Since 2003, the Santa Barbara Jewish Film Festival has been fostering community and celebrating Judaism with the Santa Barbara County public. This year, the festival will be showcasing a number of films created by Jewish people from all walks of life. According to the Jewish Federation of the Greater Santa Barbara County, the festival strives to honor “Jewish history, culture, and identity while hoping that the films and their stories will resonate beyond these settings and speak to universal experiences and issues that confront our common humanity.”
The festival, organized and hosted by the Jewish Federation of the Greater Santa Barbara County, is held in March. Twelve full-length feature films are screened each year as well as a number of short films. This year the films include: “Forgiveness (Mechila),” “Hitler Stole Pink Rabbit,” “The Rabbi from Hezbollah,” “Those Who Remained,” “Chewdaism,” and “Golda’s Balcony.” The films come from a multitude of countries, representing Judaism from many perspectives and displaying the intricacies and enrichment of Jewish history and culture.
In the last five years, the festival has undergone a major transformation in terms of film selection and representation, according to marketing and communications director Briana Tivey. Within the international Jewish community, there are many stories from a wide variety of perspectives that deserve a space to be heard. Representation of diversity in the festival comes primarily from the film selection process. Tivey said, “Films are selected by a committee of six people. The committee looks for diversity of genre.” The selection process has been updated to include selection based on quality of production, lack of bias or one-sidedness, diversity in gender of filmmakers, and a range of both local and international films. Film is the best medium to represent and spread awareness of the Jewish culture because it is visible, accessible and most importantly “because it contains emotion and diversity,” Tivey said. “Israel, much like America, is a melting pot.” Through the use of film, the festival brings together a community of people from all walks of life whether they are passionate about Judaism, film, or both.
Perhaps the most critically acclaimed and popular film being presented at the festival is “Golda’s Balcony,” which was filmed, directed, and produced by David Fishelson. The film explores the life of the first and only female Prime Minister of Israel, Golda Meir. According to Fishelson, “Golda’s Balcony” has appeared in 75 Jewish film festivals around the world, representing over half of the Jewish film festivals that exist internationally.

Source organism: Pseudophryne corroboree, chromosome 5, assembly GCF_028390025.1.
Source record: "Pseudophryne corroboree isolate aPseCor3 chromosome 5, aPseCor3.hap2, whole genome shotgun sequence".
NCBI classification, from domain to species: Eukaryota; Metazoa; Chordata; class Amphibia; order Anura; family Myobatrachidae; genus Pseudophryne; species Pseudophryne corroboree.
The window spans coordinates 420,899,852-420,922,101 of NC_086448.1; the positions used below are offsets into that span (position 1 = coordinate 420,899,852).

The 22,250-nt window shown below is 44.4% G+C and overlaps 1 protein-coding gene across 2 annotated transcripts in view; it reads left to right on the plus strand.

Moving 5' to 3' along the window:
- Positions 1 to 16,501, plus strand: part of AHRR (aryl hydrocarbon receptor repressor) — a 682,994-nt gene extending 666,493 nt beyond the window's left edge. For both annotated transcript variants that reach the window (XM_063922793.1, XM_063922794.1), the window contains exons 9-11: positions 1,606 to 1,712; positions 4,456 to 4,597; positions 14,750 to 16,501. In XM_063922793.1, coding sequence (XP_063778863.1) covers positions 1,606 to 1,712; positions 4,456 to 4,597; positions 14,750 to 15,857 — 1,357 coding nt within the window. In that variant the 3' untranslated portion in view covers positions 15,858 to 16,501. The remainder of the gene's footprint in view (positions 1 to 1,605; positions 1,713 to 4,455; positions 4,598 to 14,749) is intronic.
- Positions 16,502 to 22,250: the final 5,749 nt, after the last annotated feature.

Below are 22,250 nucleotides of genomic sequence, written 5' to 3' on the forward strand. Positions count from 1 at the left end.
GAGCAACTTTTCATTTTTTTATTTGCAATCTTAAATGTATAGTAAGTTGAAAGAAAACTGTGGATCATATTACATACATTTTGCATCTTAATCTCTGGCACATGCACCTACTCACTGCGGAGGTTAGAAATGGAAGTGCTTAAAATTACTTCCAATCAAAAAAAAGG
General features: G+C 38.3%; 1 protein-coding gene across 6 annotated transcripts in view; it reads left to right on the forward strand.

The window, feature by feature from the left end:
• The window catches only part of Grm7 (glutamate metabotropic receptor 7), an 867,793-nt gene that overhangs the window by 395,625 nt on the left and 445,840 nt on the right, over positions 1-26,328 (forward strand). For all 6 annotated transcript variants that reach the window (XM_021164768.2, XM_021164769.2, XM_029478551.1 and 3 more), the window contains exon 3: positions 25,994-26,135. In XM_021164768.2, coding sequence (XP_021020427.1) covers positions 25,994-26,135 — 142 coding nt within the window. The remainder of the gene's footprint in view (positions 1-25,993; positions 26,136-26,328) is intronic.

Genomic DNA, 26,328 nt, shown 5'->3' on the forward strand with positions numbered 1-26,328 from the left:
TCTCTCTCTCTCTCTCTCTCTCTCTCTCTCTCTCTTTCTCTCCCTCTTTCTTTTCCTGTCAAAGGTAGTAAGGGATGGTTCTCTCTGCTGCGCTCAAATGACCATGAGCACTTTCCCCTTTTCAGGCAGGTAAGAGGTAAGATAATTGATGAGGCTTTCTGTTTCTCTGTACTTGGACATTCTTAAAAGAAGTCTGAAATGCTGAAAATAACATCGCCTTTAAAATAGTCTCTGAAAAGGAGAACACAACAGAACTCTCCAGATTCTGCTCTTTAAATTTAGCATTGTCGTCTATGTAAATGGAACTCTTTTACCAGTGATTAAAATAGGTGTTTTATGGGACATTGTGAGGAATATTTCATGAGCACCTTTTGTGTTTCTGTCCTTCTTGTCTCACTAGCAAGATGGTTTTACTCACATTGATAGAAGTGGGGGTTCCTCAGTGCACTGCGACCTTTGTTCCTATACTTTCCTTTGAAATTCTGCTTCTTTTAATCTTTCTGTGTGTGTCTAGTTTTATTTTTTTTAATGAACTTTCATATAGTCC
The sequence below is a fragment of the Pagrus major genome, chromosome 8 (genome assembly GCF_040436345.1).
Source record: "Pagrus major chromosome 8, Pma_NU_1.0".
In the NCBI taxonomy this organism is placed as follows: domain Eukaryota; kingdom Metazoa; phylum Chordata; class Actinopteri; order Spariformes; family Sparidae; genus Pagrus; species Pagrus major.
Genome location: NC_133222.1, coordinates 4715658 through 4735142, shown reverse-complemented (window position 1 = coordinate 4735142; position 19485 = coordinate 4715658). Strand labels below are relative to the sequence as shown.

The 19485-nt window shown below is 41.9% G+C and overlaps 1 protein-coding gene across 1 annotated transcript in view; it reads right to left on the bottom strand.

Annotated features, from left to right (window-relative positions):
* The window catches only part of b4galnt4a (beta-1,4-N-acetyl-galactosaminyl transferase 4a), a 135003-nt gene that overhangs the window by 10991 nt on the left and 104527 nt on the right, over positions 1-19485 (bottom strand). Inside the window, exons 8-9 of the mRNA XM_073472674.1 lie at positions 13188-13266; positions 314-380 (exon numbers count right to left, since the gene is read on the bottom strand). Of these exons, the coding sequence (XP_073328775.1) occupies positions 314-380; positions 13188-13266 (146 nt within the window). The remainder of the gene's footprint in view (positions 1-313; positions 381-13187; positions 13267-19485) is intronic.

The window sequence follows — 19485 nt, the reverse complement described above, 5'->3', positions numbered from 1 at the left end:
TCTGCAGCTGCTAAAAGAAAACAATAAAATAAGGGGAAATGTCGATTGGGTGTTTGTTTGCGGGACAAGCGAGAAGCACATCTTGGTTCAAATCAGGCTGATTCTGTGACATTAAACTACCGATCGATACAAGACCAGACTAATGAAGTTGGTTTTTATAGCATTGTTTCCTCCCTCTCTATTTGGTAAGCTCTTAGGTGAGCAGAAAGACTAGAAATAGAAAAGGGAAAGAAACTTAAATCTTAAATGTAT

The film itself is a compilation of two tapings of the original performance of “Golda’s Balcony.” Written by William Gibson and starring Tovah Feldshuh, “Golda’s Balcony” is the longest running one-woman play in Broadway history. Fishelson, who produced the original off-Broadway production, cut and edited the previously filmed footage, compiling it into what became an award-winning film.
Fishelson, who identifies as Jewish, explains that his interest in creating the film stemmed directly from his passion for his heritage. “Saying you’re Jewish is like saying your Italian. It’s a nationality,” Fishelson said. According to Fishelson, Judaism is unique in that it is one of a few nationalities that has a religion attached to it. Resulting from the rich and often tragic history of this nationality and community, the Jewish Film Festival has grown into the largest film niche across the globe. In light of the Jewish Film Festival boom, Fishelson created the film, curious as to how a Jewish audience would respond. To his surprise, the film became a huge success, winning Audience preference awards in 27% of the Jewish Film Festivals it was admitted to internationally.
“Golda’s Balcony is the Cinderella film of this year’s Jewish film festival circuit,” Fishelson said. “It’s not of interest to other film festivals because [the film] is not good quality. What makes the film good is the content.” When Golda Meir tells the story of her life, “She is telling the story of the Jewish people. That’s the secret sauce of the movie.”
As for Fishelson’s future goals for the film, he hopes to obtain the rights to the footage itself in 2025, and then sell the film to Netflix so it can live forever. However, Fishelson does not intend to profit from the film. Currently, Fishelson does not charge for the film, and plans for this to continue. For Fishelson, the film is intended to provide “future generations with a positive, pro-Israel figure” to look up to. Fishelson hopes to inspire young Jewish people to create an ongoing dialogue, fostering a knowledge and love for their nationality and culture.
The Santa Barbara Jewish Film Festival runs March 11-15 at the Ensemble Theater in downtown Santa Barbara. All access passes can be purchased on the festival website for $118 prior to the event and tickets for individual films will be sold for $12 on the day of the screening. The Jewish Federation of Greater Santa Barbara County invites all audiences to come see, learn, and be entertained.